A Q&A with Michael Whitcomb of Loricca
The Department of Health and Human Services’ Office for Civil Rights will resume its HIPAA compliance audit program this fall, focusing on both covered entities and business associates with a limited number of narrowly focused “desk audits” as well as comprehensive onsite audits. I asked Michael Whitcomb, founder and president of the IT security and compliance firm Loricca, Inc., what healthcare organizations need to do in anticipation of this increased scrutiny.
It’s important to remember that this isn’t just compliance for compliance’s sake—this is protecting people’s health information.
What steps can a covered entity or business associate take to prepare themselves for these audits?
From my point of view, the Office for Civil Rights is using a carrot and stick approach to encourage organizations to make security and compliance a priority. The very first thing to do is establish a security program and ensure it has board-level support all the way down through the management team. This program should start with risk assessment, conducted by a qualified person. Any corrective action taken should be documented. All of this requires spending money, which no one wants to do as well as major organizational changes including the way the organization deals with vendors. However, it’s important to remember that this isn’t just compliance for compliance’s sake—this is protecting people’s health information, and that benefits all of us.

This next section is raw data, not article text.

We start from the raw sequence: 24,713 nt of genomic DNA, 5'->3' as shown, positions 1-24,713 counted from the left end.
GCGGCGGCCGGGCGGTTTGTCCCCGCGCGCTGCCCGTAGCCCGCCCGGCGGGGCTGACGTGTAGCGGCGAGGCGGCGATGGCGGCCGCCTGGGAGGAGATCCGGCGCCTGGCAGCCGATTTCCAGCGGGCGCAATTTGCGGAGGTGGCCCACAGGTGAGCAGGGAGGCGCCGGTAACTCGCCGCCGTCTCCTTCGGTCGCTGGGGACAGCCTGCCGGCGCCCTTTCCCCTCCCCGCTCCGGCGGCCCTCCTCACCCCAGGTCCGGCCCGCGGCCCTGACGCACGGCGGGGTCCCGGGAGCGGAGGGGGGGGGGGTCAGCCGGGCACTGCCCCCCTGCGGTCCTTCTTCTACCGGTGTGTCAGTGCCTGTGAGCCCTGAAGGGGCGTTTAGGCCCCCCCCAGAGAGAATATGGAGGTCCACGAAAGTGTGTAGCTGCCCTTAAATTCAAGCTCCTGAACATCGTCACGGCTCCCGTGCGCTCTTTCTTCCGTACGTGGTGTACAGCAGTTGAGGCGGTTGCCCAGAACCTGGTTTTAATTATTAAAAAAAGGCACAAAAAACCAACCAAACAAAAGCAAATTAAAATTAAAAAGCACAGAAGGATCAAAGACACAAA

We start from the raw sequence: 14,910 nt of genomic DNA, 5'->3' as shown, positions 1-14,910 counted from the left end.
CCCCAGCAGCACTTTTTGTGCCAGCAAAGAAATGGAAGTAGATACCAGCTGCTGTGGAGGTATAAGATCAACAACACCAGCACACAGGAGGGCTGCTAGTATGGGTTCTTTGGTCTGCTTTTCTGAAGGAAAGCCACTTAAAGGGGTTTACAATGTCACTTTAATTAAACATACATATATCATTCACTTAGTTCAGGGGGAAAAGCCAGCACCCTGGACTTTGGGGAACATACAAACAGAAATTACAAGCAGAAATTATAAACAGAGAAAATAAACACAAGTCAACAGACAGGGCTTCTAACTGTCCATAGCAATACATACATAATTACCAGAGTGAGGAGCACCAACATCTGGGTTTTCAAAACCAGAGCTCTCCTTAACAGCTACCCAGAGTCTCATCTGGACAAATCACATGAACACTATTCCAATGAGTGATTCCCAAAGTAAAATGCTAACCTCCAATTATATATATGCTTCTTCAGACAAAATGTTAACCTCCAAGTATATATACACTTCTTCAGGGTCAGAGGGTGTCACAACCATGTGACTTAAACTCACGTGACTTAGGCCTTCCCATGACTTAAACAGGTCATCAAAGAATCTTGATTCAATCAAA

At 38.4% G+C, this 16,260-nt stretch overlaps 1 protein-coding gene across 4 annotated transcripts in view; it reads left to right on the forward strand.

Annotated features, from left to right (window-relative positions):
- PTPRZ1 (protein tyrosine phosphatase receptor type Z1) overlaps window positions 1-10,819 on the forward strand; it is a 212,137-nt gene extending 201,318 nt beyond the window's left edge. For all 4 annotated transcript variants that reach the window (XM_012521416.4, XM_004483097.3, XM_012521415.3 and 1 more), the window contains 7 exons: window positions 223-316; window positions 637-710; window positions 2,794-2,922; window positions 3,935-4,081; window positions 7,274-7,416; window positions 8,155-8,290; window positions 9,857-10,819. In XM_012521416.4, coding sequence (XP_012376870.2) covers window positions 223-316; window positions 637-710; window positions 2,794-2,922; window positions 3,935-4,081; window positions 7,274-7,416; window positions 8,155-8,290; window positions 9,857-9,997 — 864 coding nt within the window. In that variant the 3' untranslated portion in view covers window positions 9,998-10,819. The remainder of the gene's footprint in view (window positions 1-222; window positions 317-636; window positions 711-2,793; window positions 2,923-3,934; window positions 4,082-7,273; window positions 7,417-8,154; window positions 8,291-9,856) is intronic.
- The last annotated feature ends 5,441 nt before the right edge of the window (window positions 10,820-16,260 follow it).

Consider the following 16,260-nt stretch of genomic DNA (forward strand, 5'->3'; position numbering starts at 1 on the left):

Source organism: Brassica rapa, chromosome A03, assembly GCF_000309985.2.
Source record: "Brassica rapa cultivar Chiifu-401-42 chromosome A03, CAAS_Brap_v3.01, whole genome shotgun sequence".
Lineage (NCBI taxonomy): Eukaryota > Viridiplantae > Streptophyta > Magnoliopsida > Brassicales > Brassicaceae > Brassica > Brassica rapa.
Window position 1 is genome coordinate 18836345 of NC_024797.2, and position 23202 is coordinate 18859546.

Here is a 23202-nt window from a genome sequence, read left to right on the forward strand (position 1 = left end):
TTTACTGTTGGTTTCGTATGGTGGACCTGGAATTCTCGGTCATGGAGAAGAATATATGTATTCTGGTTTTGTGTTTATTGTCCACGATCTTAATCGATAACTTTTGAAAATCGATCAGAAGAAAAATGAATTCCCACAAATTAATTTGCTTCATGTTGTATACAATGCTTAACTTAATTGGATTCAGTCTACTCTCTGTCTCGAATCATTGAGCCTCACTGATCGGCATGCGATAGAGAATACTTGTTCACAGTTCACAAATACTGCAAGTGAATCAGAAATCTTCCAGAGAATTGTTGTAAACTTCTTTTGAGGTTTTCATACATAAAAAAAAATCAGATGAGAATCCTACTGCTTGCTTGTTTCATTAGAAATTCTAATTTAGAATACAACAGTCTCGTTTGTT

What are some examples of weak spots you encounter in your audits?
It really comes down to people, policies and procedures. Often organizations underestimate how important policies and procedures are as a foundation for security practices. The next area is technology—the budget needs to account for all of the expenses that go along with rapidly changing tools and costly processes such as log management.
What’s the biggest hurdle to internet security in the healthcare sector?
People tend to be a little cavalier with a “this can’t happen to us” type of mentality. They need to realize that not only can it happen, it probably already has. Too often there’s a disconnect between the board or C level and the IT people who are fighting for the money they need to implement the right security. Our greatest challenge is trying to educate people about the risks and convey that security is not the enemy. You can still do all the things you are in business to do but do them in a way that protects the data. There is certainly a growing understanding about the importance of HIPAA compliance and we’ve made a lot of progress in the past two or three years, but with any regulation it’s an ever-changing landscape and the risks change on a daily basis. Keeping up with them takes focus and commitment.
HIPAA/HITECH liability and regulatory exposures will only grow more significant for both covered entities and business associates. Moreover, many states have aggressive Attorneys General enforcing this Federal regulation. They typically view privacy as a major right that needs protection, and the penalties for demonstrating noncompliance and/or anemic data protection practices are very significant, including multimillion-dollar fines in some recent cases.